Wednesday, July 30, 2008
Torchinsky It Is
Even if we never get enough regatta-type regattas there's a yen for that different thing, and the Laser Slalom fits that need but good. Newly-crowned North American Laser champion Dave Wright went undefeated through the eliminations ladder to an all-Canadian final three and then to the final round and
That's where Abe Torchinsky came in.
Torchinsky had lost to Wright in their first meeting in this double-elimination round, but he then went on to eliminate Anthony Boueilh and set up a final shot at Wright, who needed just one more win to take the title. Torchinsky needed two wins. Maybe not the house bet, but a good bet. He did what he had to do.
Both skippers nailed their gybes in a 20-knot seabreeze and the crowd hooted from the deck of the St. Francis Yacht Clubnoise from the beach is what really drives this thingand Chris "Boomer" Boome, winner back in the day of the second-ever Slalom, said, "What hasn't changed in twenty-five years is the crowd."
All, especially new Slalom champ Abe Torchinsky, agreed that we have to do this thing again the next time we have a fleet at the ready on San Francisco Bay. Abe was feeling pretty good as he put the boat away . . .
A quick scan of Abe's blog at torchsailing.blogspot.com (pretty good read; I'll be back) is all it takes to make the unsurprising discovery that these top guys have sailed together all over the world, traveled together, trained together. Become friends. They just don't like to lose to each other is all. Thorchinsky is from Vancouver. Wright lives in Toronto. Boueilh is Québécois .
I note that Vancouver, B.C. is well into bear country, which adds a dimension to Abe's account of a long night looking for a place to get comfortable in the very dark, uncomfortable ferry port of Piraeus, Greece:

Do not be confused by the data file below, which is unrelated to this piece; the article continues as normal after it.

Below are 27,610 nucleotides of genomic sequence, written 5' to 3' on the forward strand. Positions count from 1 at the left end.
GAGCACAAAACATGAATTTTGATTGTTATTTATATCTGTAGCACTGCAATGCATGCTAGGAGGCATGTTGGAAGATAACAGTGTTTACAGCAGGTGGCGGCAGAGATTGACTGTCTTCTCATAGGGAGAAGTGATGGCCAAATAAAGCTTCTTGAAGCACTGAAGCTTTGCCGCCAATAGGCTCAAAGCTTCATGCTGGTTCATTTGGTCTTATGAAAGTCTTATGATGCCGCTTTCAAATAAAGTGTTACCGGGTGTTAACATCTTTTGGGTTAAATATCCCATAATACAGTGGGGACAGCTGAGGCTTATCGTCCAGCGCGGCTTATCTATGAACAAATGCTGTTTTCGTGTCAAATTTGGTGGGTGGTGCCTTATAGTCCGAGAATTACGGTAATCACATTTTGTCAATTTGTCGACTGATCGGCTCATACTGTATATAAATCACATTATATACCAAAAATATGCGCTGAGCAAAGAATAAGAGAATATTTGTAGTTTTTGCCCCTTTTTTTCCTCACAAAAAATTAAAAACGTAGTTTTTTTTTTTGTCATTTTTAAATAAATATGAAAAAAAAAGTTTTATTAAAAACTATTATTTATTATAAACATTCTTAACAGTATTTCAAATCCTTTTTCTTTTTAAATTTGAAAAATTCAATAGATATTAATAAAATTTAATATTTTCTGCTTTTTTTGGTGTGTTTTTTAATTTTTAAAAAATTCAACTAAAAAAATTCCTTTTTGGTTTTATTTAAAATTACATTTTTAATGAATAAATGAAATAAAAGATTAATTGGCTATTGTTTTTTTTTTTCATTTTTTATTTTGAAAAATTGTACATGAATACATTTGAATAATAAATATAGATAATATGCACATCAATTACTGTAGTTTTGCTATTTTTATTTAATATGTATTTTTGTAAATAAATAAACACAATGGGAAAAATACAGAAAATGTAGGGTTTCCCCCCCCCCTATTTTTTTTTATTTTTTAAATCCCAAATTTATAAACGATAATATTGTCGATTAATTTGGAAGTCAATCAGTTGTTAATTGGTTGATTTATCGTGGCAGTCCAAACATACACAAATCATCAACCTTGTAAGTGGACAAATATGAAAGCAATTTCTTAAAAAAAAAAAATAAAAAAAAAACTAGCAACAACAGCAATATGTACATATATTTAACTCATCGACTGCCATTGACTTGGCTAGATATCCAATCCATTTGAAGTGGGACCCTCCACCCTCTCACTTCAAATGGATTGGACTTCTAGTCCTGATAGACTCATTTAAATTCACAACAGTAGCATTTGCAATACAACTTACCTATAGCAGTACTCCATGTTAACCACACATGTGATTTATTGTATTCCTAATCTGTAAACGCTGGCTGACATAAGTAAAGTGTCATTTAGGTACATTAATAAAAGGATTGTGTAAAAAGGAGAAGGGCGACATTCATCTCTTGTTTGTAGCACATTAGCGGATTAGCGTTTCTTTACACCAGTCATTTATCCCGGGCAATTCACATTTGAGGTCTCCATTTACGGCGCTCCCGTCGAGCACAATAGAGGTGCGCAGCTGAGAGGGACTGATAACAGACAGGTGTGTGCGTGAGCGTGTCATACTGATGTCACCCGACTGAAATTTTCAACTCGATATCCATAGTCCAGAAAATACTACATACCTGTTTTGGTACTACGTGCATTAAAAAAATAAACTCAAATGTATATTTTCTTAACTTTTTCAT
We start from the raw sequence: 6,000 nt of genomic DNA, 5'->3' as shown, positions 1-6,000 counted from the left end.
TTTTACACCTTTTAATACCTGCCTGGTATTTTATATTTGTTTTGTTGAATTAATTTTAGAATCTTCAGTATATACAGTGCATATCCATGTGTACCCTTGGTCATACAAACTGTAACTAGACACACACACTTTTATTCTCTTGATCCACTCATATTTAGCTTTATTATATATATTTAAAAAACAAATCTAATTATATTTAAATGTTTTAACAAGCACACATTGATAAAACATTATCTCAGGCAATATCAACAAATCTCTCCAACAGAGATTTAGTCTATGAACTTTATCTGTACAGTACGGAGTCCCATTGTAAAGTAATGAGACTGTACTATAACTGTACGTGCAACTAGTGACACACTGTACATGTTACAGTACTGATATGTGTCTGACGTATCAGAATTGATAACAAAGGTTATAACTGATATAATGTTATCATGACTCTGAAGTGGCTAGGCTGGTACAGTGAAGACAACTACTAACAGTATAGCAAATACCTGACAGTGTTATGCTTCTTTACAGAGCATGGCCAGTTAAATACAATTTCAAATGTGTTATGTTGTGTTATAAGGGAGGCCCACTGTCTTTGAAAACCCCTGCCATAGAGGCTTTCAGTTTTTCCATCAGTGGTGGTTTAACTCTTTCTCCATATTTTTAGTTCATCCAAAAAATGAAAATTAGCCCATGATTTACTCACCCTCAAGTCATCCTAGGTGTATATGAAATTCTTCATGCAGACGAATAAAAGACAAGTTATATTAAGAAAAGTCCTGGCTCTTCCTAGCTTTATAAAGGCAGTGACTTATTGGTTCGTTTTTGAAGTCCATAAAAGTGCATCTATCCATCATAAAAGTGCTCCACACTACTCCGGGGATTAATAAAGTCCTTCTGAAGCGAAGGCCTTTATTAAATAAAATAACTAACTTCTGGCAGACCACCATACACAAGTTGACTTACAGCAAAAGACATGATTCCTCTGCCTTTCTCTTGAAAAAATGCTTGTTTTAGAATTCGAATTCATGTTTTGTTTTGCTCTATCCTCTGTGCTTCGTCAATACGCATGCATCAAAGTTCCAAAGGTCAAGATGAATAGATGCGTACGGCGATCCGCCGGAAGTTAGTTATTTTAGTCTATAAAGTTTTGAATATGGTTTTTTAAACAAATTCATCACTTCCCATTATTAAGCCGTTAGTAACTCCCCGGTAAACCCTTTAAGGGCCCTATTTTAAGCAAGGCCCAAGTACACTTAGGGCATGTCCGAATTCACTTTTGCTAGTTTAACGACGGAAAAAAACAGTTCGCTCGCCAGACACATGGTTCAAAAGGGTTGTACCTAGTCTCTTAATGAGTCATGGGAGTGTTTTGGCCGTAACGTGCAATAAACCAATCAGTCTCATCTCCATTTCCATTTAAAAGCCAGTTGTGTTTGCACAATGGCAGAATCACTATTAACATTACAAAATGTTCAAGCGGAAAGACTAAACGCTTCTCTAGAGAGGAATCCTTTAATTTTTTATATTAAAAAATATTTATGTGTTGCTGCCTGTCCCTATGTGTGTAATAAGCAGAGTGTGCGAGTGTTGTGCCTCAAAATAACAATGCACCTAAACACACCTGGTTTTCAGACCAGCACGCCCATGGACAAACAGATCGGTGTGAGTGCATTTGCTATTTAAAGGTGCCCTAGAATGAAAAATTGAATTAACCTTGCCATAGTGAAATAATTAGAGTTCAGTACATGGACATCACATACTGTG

"I heard barking and realized that I’d just about stepped on two sleeping black dogs. I turned quickly to retrace my steps but the dogs were quicker and started to chase me. Remembering the lessons taught for bear encounters I dropped my bag and continued my retreat. The dogs stopped to investigate. I was alright, but any attempt to retrieve my bag was ended by the dogs’ protesting barks."
The story ends happily, however, one long night and one ferry ride and one car rental later on the island of Paros where Abe arrives at his goal and encounters, "A young tanned muscled fellow who could only be a windsurfer. I introduced myself and explained my presence. Immediately I was welcomed and no time was wasted grabbing boards and heading to the beach."
These guys are windsurfing fools, by the way. Four days of racing the Laser North Americans on top of training and prep followed by three days of Laser Slalom were not enough to keep them on the beach when they left the Laser. I don't know anything about sailing in Toronto, but I do know that few places have a seabreeze to match the wind that flows through the Golden Gate, and I know that Dave Wright was out there a lot on his board and was heard to say, "I can't believe it blows like this, every day.
It doesn't, but isn't it pretty to think so.
Now. Which of these men is not Lazarus?